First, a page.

116

LAW638 White Collar Crime

offence has a mandatory minimum, in the absence of the escape valve, a judge cannot issue a sentence below the Escape Valve. A prosecutor can make a downward departure to a lower level, communicating to the judge the value of the proffer. The judge is not required to permit the escape but the judge has the authority! o Rule 35 the case is over! The prosecution makes a motion pursuant to Rule 35 modify the order o Prosecution may not make the Escape Valve motion that seems unfair as they did not think that the information you provided was useful (I) Rationale To evaluate both the value of the prospective immunised witnesss testimony and his worth as a witness, most prosecutors will insist upon an offer of proof, oftentimes called a proffer, prior to concluding a deal At the outset of negotiations, counsel may make preliminary proffers on behalf of D, attempting to persuade the govt of his clients worth to the prosecution of others (hypothetical proffer) and to provide the government with sufficient specific information and to attest to the clients value and veracity as a witness (subject matter proffer) Stages of proffer sessions: o Prosecutor wants to know Ds version of his or her own role in the crime. This will be measured against the information already available to the investigators in an effort to determine whether the prospective witness will tell the truth (or at least what the prosecutor then believes to be the truth) about his or her own conduct o Prosecutor will then ask about the conduct of the others involved the crime o Prosecutor will also determine what baggage a witness will bring to the witness stand at trial Typical proffer agreement provided only limited protection to the prospective witness if no plea agreement results from the sessions, and does not prohibit the derivative use of Ds statements to pursue further investigation (II) Fed. R. Crim. P. II(e)(6) and Fed R.Evid. 410 Fed.R.Crim.P. II(e)(6) and Fed.R.Evid.410 state that the content of Ds statements during such proffer session is inadmissible for most purposes against D United States v Velez 354 F.3d 190 (2d Cir. 2004) Facts At the first proffer session, he claimed that he did not possess the gun found on the ground where he had been standing. He signed a waiver clause at the second proffer session The Government may use statements made by D at the meeting to rebut any evidence or arguments offered by or on behalf of D (including arguments made or issues raised sua sponte by the District Court) at any stage of the criminal prosecution (including bail, all phases of trial, and sentencing) in any prosecution brought against D Accordingly, by signing the proffer agreement that included this waiver provision, D authorised the Govt to introduce Ds proffer statements at trial if D introduced evidence or arguments that were inconsistent with his proffer statements In the second proffer session, D recanted his claims of innocence at the initial session and admitted facts pertaining to one element of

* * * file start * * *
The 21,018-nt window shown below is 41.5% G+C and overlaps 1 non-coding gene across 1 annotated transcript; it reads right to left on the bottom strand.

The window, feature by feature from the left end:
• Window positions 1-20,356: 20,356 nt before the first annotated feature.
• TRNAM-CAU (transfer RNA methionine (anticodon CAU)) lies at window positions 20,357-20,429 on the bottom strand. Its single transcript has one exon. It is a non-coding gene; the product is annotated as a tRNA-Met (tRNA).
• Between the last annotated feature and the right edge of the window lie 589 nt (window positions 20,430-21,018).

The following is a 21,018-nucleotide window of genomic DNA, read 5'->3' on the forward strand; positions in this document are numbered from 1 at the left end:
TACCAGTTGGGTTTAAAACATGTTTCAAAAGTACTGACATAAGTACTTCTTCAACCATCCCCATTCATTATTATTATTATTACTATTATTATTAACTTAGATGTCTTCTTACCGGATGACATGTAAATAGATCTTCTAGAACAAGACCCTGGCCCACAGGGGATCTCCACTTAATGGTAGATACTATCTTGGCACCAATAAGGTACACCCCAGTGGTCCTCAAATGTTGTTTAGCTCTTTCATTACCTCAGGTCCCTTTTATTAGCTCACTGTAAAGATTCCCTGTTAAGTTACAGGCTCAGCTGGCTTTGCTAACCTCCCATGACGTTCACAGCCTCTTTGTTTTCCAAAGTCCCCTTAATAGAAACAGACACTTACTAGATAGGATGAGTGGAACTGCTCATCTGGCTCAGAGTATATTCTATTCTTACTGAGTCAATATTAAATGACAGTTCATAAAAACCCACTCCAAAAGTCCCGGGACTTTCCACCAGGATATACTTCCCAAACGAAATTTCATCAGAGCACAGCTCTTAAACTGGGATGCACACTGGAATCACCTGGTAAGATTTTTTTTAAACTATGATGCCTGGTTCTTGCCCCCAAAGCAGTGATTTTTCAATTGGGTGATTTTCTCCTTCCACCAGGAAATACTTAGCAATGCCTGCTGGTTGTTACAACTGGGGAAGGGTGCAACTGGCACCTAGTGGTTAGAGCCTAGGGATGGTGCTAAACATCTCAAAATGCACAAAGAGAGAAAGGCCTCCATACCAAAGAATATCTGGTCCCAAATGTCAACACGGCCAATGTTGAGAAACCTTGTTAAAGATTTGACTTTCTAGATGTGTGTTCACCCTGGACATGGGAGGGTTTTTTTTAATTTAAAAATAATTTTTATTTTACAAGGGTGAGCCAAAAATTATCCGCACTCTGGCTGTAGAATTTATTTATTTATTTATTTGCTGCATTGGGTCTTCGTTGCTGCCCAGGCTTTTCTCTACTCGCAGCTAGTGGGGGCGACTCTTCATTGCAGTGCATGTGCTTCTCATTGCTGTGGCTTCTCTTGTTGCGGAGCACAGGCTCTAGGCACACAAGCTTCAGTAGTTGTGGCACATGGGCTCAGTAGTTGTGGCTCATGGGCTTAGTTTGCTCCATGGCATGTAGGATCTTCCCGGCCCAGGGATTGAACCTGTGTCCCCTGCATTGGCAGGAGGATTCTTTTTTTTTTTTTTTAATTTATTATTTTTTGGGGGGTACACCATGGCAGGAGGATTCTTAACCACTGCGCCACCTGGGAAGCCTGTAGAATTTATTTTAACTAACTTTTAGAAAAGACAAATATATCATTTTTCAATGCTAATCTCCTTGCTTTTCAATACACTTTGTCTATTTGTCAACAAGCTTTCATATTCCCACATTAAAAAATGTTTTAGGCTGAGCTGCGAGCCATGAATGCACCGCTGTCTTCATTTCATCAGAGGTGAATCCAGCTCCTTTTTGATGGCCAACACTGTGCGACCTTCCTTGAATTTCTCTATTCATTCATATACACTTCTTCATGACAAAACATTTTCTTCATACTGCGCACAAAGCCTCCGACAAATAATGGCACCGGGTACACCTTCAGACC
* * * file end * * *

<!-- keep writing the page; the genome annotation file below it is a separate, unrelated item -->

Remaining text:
117

LAW638 White Collar Crime

the charged offence namely, that he owned and possessed the firearm that the officers found on the ground near him At sentencing, in the context of offering mitigation to warrant a sentence at the low end of the range, D stated that he had been trapped into making his admissions at the second proffer session Holding Challenge to the Waiver Provision in the Proffer Agreement Ordinarily, statements made by D during plea negotiations, including proffer sessions, are inadmissible at trial. However, D can waive the protection afforded by Rule 410 as long as there is no affirmative indication that the agreement [to waive] was entered into unknowingly or involuntarily Here, we face a more expansive waiver of Rule 410 because, in the proffer agreement at issue, D waived his exclusionary privilege in all circumstances in which the defence presents contradictory testimony, evidence or arguments whether or not D himself testifies. We agree with the District Courts implicit decision that the agreement is enforceable Gomez If the proffer agreement is not enforced, a defendant will have less incentive to be truthful, for he will know that his proffer statements cannot be used against him at trial as long as he does not testify, even if he presents inconsistent evidence or arguments Invaliding a waiver provision like the one before us would clearly interfere with plea bargaining and cooperation efforts in direct contravention of the criminal justice systems legitimate goal of encouraging plea bargaining in appropriate circumstances A defendant remains free to present evidence inconsistent with his proffer statements, with the fair consequence that, if he does, the Government is then permitted to present Ds own words in rebuttal. With this avenue open to him, a D who has consented to a waiver provision like the one at issue here has not forfeited his constitutional right to present a defence, to the effective assistance of his counsel, or to a fair trial Informal Immunity Agreements Informal Agreements: Provide for conditional use and derivative use immunity or for what is essentially conditional transactional immunity as to specified crimes, or for some combination of the two Informal immunity agreements provide both parties flexibility in furthering the goal of securing Ds cooperation in the investigation or prosecution of the others, and may even secure both the govt and D significant advantages Disadvantages: o Unlike formal statutory grant of immunity, where the Fifth Amendment is necessarily implicated, informal immunity agreements are bargained for immunity agreements in which the State agrees to limit its rights in prosecuting the defendant in return for the defendants cooperation or testimony o In contrast to statutory immunity, these informal agreements are contractual in nature and do not as a general proposition, bind prosecutorial authorities who are not a party to the agreement Note: When a defendant rejects an offer of immunity on the ground that he is unaware of any wrongdoing about which he could testify, his action is probative